Economic Policy Priorities in 2010
Exports to Western markets have significantly declined following the global economic crisis of 2008, preventing the Japanese economy from staging a recovery fueled by external demand, especially in the light of an appreciating yen. This has created a need to stimulate economic activity with fiscal outlays. Over the long term, the government should map out a vision for a shift in the industrial structure to one centered on environment-related industries to create new wealth.
The global economic crisis of 2008 vastly transformed the conditions confronting the Japanese economy. Since the collapse of Lehman Brothers, investment and consumption in the United States fell sharply, resulting in a rapid decline in Japan’s exports. The Japanese economy, which had been relying on exports to fuel a recovery since 2002, suffered a major blow, and its growth rate since the Lehman shock has been the lowest among the major industrial countries. The rapid appreciation of the yen has hindered a return to export growth, moreover, and domestic demand remains sluggish. There has been a noticeable decline in price levels, prompting the government to declare in November 2009 that Japan had fallen into deflation.
The yen moved back down slightly in late December and early January—a trend accelerated by newly appointed Finance Minister Naoto Kan’s statement welcoming the weaker yen. The Japanese economy has yet to fundamentally shake off the Lehman shock, however, as exports remain weak and the yen comparatively high.
Looking abroad, the recovery in the United States remains languid, and prospects of a return to brisk demand are unlikely. Not a few economists project a recovery in the US economy later this year, but many US and European banks are straddled with huge nonperforming assets, which are likely to take years to write off. Many American consumers are having second thoughts about securitizing their homes and spending borrowed funds, so consumption is not likely to return to pre-Lehman levels anytime soon. Chances of a prolonged financial and macroeconomic slump are high in North America and Europe, and Japanese exports to those markets are unlikely to recover quickly. Driving global economic growth henceforth will be emerging economies like China and India, and intense competition will emerge among Japan, the United States, and Europe for shares of those markets.
Short- and Long-term Issues
A broad range of issues pertaining to the Japanese economy requires policy attention. For the sake of clarity, I will classify them into short-term and long-term issues.
In the short run, a key concern is making up for the shortfall in external demand. This will require additional fiscal outlays in the form of government investment and consumption, as well as rejuvenating exports via a cheaper yen. A weaker yen may be achieved either through monetary relaxation to boost the money supply—thereby halting deflation—or intervening in the currency market to drive down the yen’s value.
If we assume that demand in Western markets will remain sluggish in comparison to those in the emerging economies, a longer-term strategy would be needed to either cultivate new markets in and structurally shift the focus of exports to the latter or achieve economic growth on the strength of domestic consumption and investment, without relying on exports. The latter will require reforms in pensions, health insurance, and other social security systems to allay people’s anxieties about the future and encourage greater consumption. A key issue in achieving growth led by domestic demand will be expanding the population, such as by easing the burden of raising children.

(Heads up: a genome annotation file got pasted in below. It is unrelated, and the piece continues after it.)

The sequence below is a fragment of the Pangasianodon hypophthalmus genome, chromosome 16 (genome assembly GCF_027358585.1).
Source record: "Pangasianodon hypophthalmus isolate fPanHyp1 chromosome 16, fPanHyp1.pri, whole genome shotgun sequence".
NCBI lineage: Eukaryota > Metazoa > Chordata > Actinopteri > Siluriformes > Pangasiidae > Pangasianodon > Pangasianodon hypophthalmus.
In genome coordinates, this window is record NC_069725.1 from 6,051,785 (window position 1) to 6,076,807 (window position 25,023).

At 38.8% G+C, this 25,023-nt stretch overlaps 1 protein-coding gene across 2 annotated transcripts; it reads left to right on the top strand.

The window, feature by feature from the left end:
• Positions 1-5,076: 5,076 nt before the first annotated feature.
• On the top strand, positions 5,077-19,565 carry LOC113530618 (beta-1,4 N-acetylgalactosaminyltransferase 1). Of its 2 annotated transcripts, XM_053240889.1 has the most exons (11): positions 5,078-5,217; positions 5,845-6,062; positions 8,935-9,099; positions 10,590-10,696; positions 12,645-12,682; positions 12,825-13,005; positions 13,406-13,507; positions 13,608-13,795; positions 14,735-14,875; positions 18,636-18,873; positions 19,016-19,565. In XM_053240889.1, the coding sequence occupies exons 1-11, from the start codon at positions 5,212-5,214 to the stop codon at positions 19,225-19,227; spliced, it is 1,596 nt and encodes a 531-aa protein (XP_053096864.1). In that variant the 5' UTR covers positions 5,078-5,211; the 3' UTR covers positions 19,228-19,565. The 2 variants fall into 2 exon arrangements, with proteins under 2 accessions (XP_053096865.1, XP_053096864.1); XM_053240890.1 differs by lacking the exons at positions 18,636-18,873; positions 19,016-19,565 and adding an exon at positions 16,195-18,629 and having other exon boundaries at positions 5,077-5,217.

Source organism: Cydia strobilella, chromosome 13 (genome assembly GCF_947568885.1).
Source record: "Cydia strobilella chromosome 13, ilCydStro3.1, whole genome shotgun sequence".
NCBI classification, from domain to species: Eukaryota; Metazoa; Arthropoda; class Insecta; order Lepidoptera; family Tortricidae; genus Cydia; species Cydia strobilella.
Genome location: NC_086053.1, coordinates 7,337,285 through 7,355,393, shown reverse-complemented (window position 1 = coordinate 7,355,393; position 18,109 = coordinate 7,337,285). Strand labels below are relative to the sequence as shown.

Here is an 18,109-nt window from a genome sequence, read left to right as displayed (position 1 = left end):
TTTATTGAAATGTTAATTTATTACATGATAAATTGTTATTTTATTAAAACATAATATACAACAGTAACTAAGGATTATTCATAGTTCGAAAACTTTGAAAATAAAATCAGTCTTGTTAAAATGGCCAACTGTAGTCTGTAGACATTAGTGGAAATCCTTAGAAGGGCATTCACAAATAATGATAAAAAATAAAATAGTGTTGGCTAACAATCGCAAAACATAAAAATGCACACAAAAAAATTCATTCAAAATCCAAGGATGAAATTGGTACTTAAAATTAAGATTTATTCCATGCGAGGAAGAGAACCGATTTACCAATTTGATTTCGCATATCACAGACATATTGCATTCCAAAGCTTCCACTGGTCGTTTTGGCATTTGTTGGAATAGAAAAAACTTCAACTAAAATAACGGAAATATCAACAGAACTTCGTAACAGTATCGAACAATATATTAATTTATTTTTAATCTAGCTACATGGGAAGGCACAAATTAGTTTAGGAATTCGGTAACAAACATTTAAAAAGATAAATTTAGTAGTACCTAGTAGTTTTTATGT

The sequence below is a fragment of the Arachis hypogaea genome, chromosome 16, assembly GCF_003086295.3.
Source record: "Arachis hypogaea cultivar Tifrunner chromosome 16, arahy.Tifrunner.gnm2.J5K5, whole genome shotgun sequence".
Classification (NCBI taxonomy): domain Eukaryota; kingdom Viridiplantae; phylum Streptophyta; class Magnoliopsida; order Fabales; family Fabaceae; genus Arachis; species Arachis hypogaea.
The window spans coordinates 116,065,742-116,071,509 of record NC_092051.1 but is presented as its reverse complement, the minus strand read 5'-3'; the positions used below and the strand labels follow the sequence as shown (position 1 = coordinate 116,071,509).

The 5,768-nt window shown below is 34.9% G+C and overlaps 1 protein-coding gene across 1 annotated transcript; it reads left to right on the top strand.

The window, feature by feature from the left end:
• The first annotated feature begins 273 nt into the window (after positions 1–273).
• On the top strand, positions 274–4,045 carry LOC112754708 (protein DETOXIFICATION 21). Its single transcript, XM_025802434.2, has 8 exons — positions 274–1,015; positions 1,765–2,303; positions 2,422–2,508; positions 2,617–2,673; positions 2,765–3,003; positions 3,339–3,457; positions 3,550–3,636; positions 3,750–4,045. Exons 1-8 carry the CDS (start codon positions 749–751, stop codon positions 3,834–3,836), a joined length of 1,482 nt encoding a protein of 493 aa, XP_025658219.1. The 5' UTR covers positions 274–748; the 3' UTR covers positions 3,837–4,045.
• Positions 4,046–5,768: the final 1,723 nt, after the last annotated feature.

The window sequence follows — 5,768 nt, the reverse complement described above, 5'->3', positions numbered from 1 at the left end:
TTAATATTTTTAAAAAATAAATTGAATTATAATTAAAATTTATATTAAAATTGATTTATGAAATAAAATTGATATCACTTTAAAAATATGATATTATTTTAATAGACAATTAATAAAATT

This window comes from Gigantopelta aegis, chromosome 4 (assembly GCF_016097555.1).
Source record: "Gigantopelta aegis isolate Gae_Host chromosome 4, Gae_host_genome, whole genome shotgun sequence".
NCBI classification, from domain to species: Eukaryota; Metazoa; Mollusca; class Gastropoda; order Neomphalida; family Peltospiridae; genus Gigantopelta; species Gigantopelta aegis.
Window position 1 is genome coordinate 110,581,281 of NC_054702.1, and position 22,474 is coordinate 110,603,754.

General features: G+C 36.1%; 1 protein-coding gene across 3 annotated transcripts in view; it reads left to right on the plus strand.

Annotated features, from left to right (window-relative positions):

Another important long-term issue for Japan is restoring fiscal health. Should government debt continue to swell, the economy could very likely be derailed by instability in interest rates or a shrinking of government services. Net government debt today (total debt minus financial assets) is estimated at around 70% of gross domestic product. If current trends continue, though, net liabilities could exceed 100% of GDP in the not too distant future. Japan’s finances will continue to be in an extremely unstable condition—rarely seen among major industrial countries—for many years to come.
The Direction of the New Administration’s Policies
Since the change of government last year, the administration of Prime Minister Yukio Hatoyama has strongly indicated its intention to tackle long-term issues, such as achieving domestic-demand-led growth and fiscal rehabilitation, but it has seemed less enthusiastic about taking short-term steps to boost government demand and expand exports through a weaker yen. It has reined in public works, such as by scrapping the Yanba Dam construction project in Gunma Prefecture and slashing government programs through a public review of budgetary outlays. These are steps more or less in the right direction as far as meeting the longer-term goals are concerned, but they have a dampening effect on economic activity in the short run. Pushing forward with the review of government programs to trim the budget while at the same time formulating a supplementary budget of fiscal stimulus measures is like stepping simultaneously on the axle and brakes. This has led to confusion about the basic direction of the Hatoyama administration’s economic policy.